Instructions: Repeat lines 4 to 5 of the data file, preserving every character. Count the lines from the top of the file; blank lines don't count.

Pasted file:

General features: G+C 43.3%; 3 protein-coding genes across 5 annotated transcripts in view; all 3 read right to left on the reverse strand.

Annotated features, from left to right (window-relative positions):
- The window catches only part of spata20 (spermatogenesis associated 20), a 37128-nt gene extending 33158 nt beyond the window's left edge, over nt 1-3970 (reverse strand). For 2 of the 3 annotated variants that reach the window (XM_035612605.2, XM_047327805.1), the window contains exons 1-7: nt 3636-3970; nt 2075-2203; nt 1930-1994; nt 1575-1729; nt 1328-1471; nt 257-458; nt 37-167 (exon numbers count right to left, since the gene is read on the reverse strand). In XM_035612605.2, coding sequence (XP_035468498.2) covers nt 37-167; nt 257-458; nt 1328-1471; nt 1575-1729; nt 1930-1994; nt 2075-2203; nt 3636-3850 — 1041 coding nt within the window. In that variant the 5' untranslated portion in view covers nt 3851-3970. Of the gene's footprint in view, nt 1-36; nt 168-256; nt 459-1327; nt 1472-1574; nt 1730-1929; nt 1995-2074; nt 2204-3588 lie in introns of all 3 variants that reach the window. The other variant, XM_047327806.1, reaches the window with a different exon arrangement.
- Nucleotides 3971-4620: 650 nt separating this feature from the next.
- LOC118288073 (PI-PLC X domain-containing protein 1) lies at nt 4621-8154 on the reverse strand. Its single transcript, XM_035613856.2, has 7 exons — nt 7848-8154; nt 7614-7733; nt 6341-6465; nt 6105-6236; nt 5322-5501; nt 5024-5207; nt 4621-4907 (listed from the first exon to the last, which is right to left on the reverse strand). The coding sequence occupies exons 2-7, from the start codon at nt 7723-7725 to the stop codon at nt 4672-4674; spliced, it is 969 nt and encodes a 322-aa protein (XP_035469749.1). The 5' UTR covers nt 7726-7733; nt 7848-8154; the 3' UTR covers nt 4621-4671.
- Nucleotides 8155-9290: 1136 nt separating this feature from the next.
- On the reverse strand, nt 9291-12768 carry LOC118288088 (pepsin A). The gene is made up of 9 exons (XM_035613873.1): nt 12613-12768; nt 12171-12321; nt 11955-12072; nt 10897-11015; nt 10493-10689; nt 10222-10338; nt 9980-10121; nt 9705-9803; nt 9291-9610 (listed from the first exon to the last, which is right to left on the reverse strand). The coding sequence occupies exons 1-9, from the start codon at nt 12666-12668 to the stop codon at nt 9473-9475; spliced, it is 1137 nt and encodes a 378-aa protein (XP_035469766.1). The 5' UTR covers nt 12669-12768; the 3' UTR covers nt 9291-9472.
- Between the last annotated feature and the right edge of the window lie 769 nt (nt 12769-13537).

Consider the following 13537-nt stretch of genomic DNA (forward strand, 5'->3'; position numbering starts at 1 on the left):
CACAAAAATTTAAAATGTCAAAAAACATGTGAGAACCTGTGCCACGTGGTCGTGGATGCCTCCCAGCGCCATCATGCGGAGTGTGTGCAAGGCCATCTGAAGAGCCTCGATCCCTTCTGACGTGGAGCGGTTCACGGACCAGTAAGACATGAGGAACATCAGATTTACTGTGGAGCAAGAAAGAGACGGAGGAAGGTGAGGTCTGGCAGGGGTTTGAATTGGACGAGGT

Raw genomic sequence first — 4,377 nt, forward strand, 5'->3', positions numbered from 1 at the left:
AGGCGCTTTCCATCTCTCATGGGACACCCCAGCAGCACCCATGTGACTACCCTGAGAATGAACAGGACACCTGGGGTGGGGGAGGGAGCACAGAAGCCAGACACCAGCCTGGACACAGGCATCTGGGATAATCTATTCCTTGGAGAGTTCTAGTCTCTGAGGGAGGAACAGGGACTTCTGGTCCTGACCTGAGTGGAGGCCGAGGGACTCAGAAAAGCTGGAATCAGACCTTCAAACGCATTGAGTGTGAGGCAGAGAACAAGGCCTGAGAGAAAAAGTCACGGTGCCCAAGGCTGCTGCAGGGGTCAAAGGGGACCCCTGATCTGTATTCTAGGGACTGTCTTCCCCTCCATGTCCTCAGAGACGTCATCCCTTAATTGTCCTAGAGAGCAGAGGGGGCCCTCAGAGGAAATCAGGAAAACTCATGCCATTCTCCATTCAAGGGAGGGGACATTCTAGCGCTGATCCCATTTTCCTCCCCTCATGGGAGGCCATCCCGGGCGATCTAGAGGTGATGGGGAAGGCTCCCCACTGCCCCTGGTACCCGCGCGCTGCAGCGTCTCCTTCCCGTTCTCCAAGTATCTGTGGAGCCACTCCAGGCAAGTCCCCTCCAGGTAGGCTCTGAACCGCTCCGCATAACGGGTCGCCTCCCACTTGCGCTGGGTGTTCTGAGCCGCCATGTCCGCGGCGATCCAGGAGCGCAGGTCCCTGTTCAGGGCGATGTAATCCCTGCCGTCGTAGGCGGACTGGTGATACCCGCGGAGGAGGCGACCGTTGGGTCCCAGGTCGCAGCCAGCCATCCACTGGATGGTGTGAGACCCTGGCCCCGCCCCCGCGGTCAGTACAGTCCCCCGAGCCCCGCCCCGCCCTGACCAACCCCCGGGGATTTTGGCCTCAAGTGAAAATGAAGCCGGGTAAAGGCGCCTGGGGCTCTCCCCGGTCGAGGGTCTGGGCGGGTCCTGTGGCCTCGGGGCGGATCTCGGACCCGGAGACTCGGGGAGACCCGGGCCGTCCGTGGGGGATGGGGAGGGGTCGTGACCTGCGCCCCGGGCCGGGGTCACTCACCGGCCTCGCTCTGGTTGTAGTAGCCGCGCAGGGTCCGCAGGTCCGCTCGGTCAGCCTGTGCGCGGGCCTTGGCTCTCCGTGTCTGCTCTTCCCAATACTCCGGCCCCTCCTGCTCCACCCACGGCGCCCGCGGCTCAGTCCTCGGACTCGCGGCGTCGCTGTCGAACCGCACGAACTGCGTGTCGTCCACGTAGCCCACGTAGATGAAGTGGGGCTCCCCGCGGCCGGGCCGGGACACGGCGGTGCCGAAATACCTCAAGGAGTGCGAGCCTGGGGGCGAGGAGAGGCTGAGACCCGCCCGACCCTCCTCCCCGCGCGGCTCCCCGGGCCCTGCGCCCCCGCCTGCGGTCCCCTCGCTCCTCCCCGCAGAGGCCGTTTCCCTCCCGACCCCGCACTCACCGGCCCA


- Nucleotides 3971-4620: 650 nt separating this feature from the next.
- LOC118288073 (PI-PLC X domain-containing protein 1) lies at nt 4621-8154 on the reverse strand. Its single transcript, XM_035613856.2, has 7 exons — nt 7848-8154; nt 7614-7733; nt 6341-6465; nt 6105-6236; nt 5322-5501; nt 5024-5207; nt 4621-4907 (listed from the first exon to the last, which is right to left on the reverse strand). The coding sequence occupies exons 2-7, from the start codon at nt 7723-7725 to the stop codon at nt 4672-4674; spliced, it is 969 nt and encodes a 322-aa protein (XP_035469749.1). The 5' UTR covers nt 7726-7733; nt 7848-8154; the 3' UTR covers nt 4621-4671.